Fifa president Sepp Blatter is concerned about racism in Russia ahead of 2018 World Cup

A report produced by the Fare network, an organisation that combats discrimination in football, and the Moscow-based SOVA Centre showed that Russia is plagued by a racist and far-right extremist fan culture.

Fifa president Sepp Blatter, centre, exits the meeting to face questions from reporters at the International Football Association Board AGM at the Culloden Hotel on February 28, 2015 in Belfast, Northern Ireland.  (Photo by Charles McQuillan/Getty Images)
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HOLYWOOD, Northern Ireland // Fifa president Sepp Blatter has voiced concern after a recently completed study highlighted the scale of Russian football’s racism problem ahead of the 2018 World Cup.

Blatter on Sunday warned that there “must be some sanctions” if the extremism is not ­eradicated.

A report produced by the Fare network, an organisation that combats discrimination in football, and the Moscow-based SOVA Centre showed that Russia is plagued by a racist and far-right extremist fan culture.

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“I am aware of the report,” Blatter said. “We are concerned, definitely.”

Blatter’s approach to combating racism faced criticism before Fifa introduced tougher sanctions in 2013, which can see a team being banned from a tournament for repeat offences by a club or its fans.

Blatter spoke last July to Russian president Vladimir Putin about making the tackling of racism a priority, but cases have continued to blight the 2018 World Cup host nation, including in high-profile Uefa Champions League games.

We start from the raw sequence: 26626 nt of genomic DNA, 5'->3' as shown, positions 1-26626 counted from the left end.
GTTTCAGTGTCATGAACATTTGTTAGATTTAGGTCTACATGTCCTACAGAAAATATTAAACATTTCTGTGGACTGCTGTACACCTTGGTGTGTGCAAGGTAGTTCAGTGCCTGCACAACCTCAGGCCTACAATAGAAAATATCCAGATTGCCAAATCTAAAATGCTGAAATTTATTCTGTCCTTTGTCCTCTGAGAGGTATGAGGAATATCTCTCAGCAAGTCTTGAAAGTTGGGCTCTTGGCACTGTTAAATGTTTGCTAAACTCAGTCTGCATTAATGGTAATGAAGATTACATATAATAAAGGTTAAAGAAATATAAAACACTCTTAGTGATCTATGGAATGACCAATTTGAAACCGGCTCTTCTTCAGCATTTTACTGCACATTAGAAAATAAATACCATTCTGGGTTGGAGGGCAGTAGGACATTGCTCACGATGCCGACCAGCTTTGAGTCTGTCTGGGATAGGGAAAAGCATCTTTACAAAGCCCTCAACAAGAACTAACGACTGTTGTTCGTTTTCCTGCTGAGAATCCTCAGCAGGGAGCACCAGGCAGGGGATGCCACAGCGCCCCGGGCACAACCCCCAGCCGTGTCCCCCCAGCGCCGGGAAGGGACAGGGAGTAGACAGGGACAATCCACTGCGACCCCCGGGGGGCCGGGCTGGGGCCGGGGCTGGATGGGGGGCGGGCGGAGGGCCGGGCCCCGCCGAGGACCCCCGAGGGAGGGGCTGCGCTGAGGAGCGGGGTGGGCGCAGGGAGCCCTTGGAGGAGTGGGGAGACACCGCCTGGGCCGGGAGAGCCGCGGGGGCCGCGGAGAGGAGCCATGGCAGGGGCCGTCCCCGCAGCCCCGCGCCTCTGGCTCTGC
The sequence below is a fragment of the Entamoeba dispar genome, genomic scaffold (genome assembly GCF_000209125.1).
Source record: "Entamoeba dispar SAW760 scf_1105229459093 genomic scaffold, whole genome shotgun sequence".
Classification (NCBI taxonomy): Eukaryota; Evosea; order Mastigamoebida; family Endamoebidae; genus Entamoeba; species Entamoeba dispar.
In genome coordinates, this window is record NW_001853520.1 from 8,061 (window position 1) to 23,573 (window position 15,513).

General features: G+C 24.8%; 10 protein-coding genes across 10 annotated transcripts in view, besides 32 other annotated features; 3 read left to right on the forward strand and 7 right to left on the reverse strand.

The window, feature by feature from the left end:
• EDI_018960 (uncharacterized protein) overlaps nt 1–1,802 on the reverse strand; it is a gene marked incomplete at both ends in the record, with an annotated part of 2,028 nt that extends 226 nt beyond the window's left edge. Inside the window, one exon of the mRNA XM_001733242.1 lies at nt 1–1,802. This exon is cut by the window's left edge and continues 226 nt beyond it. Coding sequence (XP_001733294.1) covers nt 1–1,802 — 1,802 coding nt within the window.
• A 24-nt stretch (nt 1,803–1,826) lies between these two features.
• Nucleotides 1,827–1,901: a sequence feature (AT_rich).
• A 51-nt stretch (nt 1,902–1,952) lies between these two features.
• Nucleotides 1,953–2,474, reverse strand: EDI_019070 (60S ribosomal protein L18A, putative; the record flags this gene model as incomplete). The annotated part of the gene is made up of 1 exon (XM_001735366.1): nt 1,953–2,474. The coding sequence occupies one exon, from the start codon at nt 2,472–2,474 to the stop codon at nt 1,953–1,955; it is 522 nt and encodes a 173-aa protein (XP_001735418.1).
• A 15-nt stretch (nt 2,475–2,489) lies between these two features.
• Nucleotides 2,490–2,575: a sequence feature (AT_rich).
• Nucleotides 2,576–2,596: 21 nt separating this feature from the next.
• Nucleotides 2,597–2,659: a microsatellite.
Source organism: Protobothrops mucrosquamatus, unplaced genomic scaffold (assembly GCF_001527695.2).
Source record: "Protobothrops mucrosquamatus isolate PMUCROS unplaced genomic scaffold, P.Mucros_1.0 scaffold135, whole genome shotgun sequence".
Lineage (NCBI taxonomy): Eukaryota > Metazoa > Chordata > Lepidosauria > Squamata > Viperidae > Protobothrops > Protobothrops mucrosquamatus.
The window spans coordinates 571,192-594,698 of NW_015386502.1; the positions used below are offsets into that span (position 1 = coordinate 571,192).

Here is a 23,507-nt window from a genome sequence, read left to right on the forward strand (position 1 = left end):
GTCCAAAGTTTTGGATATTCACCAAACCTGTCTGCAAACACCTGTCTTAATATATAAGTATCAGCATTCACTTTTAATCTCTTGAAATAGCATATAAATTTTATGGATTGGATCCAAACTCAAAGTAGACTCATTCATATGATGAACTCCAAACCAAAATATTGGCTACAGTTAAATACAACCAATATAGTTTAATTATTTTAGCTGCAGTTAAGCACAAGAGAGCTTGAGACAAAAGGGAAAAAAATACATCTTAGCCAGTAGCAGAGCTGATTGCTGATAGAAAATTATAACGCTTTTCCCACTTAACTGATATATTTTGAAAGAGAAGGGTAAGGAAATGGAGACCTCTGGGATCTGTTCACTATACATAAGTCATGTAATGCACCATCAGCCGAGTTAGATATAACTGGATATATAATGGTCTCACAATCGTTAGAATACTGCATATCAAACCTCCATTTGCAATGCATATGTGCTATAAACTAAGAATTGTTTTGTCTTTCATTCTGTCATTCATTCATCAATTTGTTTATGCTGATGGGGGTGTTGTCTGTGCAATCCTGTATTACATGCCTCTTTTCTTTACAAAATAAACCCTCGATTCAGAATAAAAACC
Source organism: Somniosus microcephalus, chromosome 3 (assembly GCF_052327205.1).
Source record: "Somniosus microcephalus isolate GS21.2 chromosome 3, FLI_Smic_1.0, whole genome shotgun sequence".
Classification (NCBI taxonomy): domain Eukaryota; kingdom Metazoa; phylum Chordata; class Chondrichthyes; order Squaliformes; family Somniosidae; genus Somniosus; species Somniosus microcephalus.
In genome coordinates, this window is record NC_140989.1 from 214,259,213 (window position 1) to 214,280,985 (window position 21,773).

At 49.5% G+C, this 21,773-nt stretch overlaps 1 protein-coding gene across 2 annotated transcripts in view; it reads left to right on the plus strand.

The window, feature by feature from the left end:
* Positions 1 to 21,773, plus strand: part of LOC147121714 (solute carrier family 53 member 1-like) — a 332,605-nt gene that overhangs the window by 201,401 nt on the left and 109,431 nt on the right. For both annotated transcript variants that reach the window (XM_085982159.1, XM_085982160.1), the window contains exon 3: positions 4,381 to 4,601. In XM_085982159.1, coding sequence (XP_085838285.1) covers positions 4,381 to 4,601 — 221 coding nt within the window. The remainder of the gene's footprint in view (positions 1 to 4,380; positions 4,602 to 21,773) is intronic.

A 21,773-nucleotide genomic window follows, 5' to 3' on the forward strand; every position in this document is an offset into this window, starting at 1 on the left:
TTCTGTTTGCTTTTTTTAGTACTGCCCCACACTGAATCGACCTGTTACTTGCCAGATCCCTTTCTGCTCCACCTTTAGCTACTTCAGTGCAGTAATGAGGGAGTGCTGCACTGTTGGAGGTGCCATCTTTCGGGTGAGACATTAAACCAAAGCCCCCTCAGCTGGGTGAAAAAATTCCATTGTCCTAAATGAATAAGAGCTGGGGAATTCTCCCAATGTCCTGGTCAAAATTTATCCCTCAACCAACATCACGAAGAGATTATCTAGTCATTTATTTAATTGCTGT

“Education, definitely, is required and if it does not stop then there must be some sanctions,” Blatter said at the meeting of football rule makers at the International Football ­Association Board meeting in Belfast.

“We have started a big education programme with them. They are aware of the situation.”

The Time for Action report on Russian racism details dozens of cases of discriminatory behaviour linked to Russian football over two seasons and warned that “it will be difficult to ensure the safety of visitors” at the World Cup.

It followed Tokyo Sexwale, an adviser to Fifa’s anti-racism task force, reporting recently that black people are “scared of going to Moscow”.

The Fare network wants diversity actively promoted in host cities and sanctions for discriminatory conduct consistently applied by the Russian football authorities, a plan created to take on far-right groups.

“Racism is one of the items which is on my agenda; on the very top, every day,” Blatter said.

“But every day unfortunately, we have racist demonstration somewhere in the world and we have to fight that.

“I just have a discussion with Tokyo Sexwale on this matter and we will have somewhere a meeting at the end of March because there must be some ways to have solutions, because it cannot go on.”

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